The risk of tobacco control measures being challenged would be significantly reduced if an agreement did not provide for any ISDS mechanism. Excluding ISDS may be seen as weakening investment protection and therefore undermining incentives for foreign investment; as such, ISDS exclusion is unlikely in either the TPP or TTIP. Moreover, even if such an approach were feasible, experience with WTO cases related to tobacco and cigarette restrictions demonstrates that challenges may still be brought by states (often at the behest of the tobacco industry). An alternative, but related, approach would be to prevent an investor from challenging certain kinds of measures. The TIA could provide that investors may not challenge tobacco measures, or public health or welfare measures more broadly.
Option B: Controlling access to ISDS
In the TPP negotiations, the United States has proposed that, before any party initiates a dispute regarding another party’s tobacco measure, the health authorities of the two countries meet to discuss the measure. While this U.S. proposal appears to apply only to disputes initiated by a state, a similar mechanism could be created for referral of claims by investors. If the national authorities agreed that the measure satisfied criteria prescribed in the agreement (e.g., that it is a bona fide, non-discriminatory health measure), recourse to ISDS would not be permitted. This procedural requirement would provide an avenue for states to prevent unmeritorious claims from proceeding to litigation. Some investment agreements adopt a similar procedure to this when an investor claims that a taxation measure is tantamount to expropriation.
Option C: Procedural reform of ISDS
A range of procedural improvements to ISDS could be undertaken to reduce the harms it poses to states, including imposing: strict timeframes for different stages of proceedings to prevent unreasonable delay; limits on remedies available in cases involving public interest measures such as tobacco control; and stringent rules on costs to penalize investors that bring unmeritorious challenges to public welfare measures. These reforms could lessen the burden of litigation for states defending tobacco control measures, while reducing the costs associated with ISDS generally.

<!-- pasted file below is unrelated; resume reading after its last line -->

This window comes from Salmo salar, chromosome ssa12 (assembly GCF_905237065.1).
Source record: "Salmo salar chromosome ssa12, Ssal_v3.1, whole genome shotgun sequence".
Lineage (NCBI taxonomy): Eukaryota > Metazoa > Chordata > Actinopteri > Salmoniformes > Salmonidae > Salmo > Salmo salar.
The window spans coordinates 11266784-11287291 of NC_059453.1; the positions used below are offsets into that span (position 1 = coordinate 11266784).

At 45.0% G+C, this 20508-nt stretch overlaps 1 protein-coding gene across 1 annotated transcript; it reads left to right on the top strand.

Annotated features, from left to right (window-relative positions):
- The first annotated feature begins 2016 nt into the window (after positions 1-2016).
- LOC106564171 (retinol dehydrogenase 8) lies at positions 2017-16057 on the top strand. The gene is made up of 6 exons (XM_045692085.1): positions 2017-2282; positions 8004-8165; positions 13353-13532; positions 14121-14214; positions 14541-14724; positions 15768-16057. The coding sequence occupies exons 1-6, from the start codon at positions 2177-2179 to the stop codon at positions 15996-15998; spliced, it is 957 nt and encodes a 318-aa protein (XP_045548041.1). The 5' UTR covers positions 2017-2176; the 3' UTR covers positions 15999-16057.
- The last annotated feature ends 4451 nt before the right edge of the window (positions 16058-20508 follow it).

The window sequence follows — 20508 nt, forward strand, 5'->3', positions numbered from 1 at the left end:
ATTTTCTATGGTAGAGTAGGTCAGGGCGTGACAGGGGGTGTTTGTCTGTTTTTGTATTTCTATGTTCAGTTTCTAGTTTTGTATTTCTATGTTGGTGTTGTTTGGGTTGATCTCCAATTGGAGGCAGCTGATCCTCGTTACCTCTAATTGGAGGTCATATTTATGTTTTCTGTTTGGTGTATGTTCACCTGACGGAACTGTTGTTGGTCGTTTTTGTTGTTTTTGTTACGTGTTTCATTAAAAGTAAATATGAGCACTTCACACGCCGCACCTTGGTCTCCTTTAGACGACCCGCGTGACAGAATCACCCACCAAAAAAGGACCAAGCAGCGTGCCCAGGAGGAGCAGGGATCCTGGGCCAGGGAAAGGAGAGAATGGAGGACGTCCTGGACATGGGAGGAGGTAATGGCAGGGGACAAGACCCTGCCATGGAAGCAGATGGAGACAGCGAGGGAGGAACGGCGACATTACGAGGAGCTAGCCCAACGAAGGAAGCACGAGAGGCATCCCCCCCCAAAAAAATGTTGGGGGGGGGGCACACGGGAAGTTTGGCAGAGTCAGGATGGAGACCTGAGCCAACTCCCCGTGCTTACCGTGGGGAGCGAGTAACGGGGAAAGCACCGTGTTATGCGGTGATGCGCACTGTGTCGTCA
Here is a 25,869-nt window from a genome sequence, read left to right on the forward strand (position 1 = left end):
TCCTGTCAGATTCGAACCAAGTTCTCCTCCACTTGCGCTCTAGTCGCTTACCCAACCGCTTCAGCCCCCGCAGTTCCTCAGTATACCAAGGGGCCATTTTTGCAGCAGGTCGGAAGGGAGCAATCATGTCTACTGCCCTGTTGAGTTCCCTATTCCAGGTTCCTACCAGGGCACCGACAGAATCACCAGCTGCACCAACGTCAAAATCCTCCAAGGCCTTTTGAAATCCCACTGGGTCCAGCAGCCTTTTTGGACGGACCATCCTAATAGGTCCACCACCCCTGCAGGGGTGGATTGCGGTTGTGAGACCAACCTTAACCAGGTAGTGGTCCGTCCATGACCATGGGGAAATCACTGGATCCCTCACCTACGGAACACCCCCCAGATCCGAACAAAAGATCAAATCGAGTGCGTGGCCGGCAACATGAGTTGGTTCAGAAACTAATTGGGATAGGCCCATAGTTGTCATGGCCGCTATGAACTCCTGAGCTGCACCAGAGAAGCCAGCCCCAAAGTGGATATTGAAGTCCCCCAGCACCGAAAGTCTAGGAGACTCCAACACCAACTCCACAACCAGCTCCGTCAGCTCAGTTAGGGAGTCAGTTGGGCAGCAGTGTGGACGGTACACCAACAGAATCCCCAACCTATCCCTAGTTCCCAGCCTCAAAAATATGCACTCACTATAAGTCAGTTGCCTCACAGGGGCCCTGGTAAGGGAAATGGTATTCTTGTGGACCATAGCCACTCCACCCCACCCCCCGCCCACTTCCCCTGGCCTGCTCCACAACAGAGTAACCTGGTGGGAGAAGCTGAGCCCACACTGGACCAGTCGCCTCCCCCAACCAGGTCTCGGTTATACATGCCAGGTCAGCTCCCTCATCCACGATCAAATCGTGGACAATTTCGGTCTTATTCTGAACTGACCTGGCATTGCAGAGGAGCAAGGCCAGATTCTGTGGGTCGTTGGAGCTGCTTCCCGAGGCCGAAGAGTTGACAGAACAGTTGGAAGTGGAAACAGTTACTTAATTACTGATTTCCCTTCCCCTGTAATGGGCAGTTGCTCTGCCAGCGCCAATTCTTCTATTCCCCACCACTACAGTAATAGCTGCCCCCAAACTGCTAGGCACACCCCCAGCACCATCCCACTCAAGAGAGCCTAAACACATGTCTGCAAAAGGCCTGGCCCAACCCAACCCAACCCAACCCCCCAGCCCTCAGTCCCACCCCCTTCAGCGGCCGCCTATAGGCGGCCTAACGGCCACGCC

Options that limit the scope or application of trade and investment obligations
Option D: Excluding tobacco measures from the scope of the TIA
Malaysia has proposed that the TPP completely exclude tobacco measures from its scope. Such a carve-out would preclude the application of any TPP obligation to tobacco control regulations or policies. When designing this sort of clause, negotiators would need to closely consider its scope, and whether it should apply to all chapters or obligations contained in the agreement. An additional question is whether the exclusion is self-judging, or whether a tribunal would have jurisdiction to determine whether it applied. A broad, self-judging exclusion would provide greater certainty for states seeking to implement tobacco control measures, but is less likely to be agreed to by states with a domestic tobacco industry.
This option may inadvertently increase the likelihood of other public health measures being found inconsistent with TIAs. A tribunal may infer from an exclusion of tobacco measures that the parties understood or intended that public health measures in general fall within the scope of the agreement¾hence the need to specifically exclude tobacco regulations.
Option E: Limiting the scope of substantive obligations